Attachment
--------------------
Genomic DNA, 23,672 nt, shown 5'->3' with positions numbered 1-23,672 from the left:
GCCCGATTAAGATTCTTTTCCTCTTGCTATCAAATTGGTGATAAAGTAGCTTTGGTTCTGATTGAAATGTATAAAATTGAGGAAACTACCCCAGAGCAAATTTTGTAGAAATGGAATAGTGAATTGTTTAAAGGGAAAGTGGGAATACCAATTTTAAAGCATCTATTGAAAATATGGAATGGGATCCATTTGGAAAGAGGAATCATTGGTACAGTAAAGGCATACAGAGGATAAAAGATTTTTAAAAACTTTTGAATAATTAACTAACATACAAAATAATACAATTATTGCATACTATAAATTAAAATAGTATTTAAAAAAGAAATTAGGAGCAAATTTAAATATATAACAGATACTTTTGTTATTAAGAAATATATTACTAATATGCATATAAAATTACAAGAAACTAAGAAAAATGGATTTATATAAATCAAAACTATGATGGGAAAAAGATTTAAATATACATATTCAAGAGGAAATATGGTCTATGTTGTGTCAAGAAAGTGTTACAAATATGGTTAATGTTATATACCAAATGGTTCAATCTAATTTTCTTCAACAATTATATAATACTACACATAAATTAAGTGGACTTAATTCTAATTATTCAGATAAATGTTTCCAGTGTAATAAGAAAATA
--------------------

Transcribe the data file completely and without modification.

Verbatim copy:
Genomic DNA, 23,672 nt, shown 5'->3' with positions numbered 1-23,672 from the left:
GCCCGATTAAGATTCTTTTCCTCTTGCTATCAAATTGGTGATAAAGTAGCTTTGGTTCTGATTGAAATGTATAAAATTGAGGAAACTACCCCAGAGCAAATTTTGTAGAAATGGAATAGTGAATTGTTTAAAGGGAAAGTGGGAATACCAATTTTAAAGCATCTATTGAAAATATGGAATGGGATCCATTTGGAAAGAGGAATCATTGGTACAGTAAAGGCATACAGAGGATAAAAGATTTTTAAAAACTTTTGAATAATTAACTAACATACAAAATAATACAATTATTGCATACTATAAATTAAAATAGTATTTAAAAAAGAAATTAGGAGCAAATTTAAATATATAACAGATACTTTTGTTATTAAGAAATATATTACTAATATGCATATAAAATTACAAGAAACTAAGAAAAATGGATTTATATAAATCAAAACTATGATGGGAAAAAGATTTAAATATACATATTCAAGAGGAAATATGGTCTATGTTGTGTCAAGAAAGTGTTACAAATATGGTTAATGTTATATACCAAATGGTTCAATCTAATTTTCTTCAACAATTATATAATACTACACATAAATTAAGTGGACTTAATTCTAATTATTCAGATAAATGTTTCCAGTGTAATAAGAAAATA